UK: Anglo in talks over $5.5bn Brazil deal

Anglo American, the world’s second-largest mining group, is in exclusive talks to acquire control of two iron ore projects for $5.5bn from MMX Mineração, the Brazilian mining company. Once completed, the deal will significantly increase Anglo’s long-term involvement in iron ore.

The commodity is likely to remain in strong demand because of rapid industrial growth in China and India. In a statement, Anglo said it was in talks to buy a 63.6 per cent share of MMX via the Brazilian company’s controlling shareholder, Eike Batista.

The deal should leave Anglo in full control of the Minas-Rio iron ore project and with 70 per cent of the Amapa project in Brazil.

Cynthia Carroll, chief executive of Anglo American, said she expected her company’s iron ore production to reach 150m tonnes by 2017 on the back of the proposed acquisition and planned expansions at Kumba Iron Ore, Africa’s largest iron ore producer, in which Anglo holds a 65 per cent share.

This would make Anglo a significant rival to Vale, formerly known as CVRD, the world’s biggest iron ore producer.

Vale produced 300m tonnes of iron ore last year and estimates that this will rise to 325m this year.

Rising commodity prices have spurred mining companies to consider stepping up their acquisitions and have triggered a frenzy of take-over activity, including BHP Billiton’s recent bid for Rio Tinto.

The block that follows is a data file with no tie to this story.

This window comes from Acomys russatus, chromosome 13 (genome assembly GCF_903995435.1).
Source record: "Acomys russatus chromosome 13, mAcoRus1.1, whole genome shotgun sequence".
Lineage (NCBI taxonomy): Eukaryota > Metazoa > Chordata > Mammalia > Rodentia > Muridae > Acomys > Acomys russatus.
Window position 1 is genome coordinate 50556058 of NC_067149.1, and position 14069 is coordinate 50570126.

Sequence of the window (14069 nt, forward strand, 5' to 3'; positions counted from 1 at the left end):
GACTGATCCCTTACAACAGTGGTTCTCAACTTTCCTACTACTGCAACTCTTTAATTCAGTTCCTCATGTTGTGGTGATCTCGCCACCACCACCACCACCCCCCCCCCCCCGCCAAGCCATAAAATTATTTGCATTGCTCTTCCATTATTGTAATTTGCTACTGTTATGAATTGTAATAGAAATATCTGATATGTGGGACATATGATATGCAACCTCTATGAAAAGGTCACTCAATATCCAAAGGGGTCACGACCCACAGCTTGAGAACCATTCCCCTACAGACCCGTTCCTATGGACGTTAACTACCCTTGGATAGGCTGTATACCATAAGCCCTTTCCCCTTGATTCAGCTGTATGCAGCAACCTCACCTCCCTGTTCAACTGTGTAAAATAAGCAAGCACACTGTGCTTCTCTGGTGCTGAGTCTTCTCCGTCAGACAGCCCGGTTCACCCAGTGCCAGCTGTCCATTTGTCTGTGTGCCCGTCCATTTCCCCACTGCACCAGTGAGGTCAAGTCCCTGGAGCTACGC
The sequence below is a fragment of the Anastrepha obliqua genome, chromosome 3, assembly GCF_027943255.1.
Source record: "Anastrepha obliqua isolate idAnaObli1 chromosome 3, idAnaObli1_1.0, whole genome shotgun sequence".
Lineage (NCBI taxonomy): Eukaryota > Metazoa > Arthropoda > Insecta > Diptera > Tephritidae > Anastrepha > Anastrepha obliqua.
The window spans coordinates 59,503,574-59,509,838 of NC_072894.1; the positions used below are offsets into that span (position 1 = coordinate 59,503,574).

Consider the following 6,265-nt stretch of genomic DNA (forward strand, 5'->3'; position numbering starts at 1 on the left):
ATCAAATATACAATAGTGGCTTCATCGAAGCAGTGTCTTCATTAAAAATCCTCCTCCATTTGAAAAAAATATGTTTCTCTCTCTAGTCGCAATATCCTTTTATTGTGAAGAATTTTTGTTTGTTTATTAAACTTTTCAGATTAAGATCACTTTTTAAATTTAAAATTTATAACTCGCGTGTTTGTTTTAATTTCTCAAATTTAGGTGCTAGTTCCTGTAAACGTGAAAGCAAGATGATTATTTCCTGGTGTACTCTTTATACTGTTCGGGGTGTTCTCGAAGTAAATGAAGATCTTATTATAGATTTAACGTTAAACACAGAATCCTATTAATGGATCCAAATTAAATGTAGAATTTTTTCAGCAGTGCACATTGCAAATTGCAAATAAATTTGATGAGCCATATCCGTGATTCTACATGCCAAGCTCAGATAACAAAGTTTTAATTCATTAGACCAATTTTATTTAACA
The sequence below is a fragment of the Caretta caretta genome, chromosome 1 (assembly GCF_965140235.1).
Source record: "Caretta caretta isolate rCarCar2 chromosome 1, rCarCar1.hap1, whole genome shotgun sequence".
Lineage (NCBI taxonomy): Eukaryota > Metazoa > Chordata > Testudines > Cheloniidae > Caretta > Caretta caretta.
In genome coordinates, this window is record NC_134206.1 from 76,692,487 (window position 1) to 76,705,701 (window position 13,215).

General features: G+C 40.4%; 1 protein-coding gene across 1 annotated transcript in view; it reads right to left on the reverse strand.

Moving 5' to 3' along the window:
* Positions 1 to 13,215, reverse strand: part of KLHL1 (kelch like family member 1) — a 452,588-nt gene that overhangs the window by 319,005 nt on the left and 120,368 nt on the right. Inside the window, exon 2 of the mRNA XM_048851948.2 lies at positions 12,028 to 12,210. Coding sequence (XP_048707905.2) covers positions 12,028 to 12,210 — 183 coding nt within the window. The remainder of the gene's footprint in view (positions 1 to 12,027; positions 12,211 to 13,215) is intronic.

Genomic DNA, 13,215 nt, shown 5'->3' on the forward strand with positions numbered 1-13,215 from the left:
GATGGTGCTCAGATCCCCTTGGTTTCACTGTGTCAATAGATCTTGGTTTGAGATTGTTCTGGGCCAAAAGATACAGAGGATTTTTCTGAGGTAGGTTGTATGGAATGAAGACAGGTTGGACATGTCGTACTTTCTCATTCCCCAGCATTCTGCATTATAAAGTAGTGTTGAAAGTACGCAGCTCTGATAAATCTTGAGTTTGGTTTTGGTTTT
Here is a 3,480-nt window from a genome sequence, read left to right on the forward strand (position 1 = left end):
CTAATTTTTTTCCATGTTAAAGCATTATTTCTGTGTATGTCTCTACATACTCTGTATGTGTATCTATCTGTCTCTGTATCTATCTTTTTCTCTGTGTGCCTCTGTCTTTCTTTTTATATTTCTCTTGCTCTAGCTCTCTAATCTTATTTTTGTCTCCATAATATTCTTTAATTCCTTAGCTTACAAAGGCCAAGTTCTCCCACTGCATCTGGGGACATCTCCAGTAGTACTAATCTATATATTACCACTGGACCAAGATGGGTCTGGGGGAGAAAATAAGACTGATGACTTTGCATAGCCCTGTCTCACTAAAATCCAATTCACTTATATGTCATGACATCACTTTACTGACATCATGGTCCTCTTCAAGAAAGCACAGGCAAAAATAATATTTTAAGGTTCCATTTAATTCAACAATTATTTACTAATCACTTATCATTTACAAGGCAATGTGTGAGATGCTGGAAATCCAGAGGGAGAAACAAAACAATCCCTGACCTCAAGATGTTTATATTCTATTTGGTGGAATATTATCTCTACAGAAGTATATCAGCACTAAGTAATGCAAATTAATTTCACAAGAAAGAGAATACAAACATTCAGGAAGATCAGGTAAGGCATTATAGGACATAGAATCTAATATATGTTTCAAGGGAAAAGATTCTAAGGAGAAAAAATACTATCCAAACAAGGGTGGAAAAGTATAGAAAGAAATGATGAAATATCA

Several industrial companies have stepped up their exposure to iron ore. In April Anglo paid $1.15bn (£580m) for its first 49 per cent of the Minas-Rio iron ore project.

Contract prices for the commodity have increased threefold in the past five years and some analysts believe iron ore prices could rise beyond 25 per cent, up to 50 per cent this year.
Anglo has shifted focus on to commodities such as copper and iron ore since Ms Carroll became the company’s chief executive in March, selling off gold, steel and paper assets.

Anglo American shares fell 110p, or 4 per cent, to £26.03.

Some analysts felt that the price was at the high end but that it at least gave the company a stronger foothold in a commodity in demand.
The Amapa project has a capacity of 6.5m tonnes a year.

The Minas-Rio project is not expected to start production until 2010.

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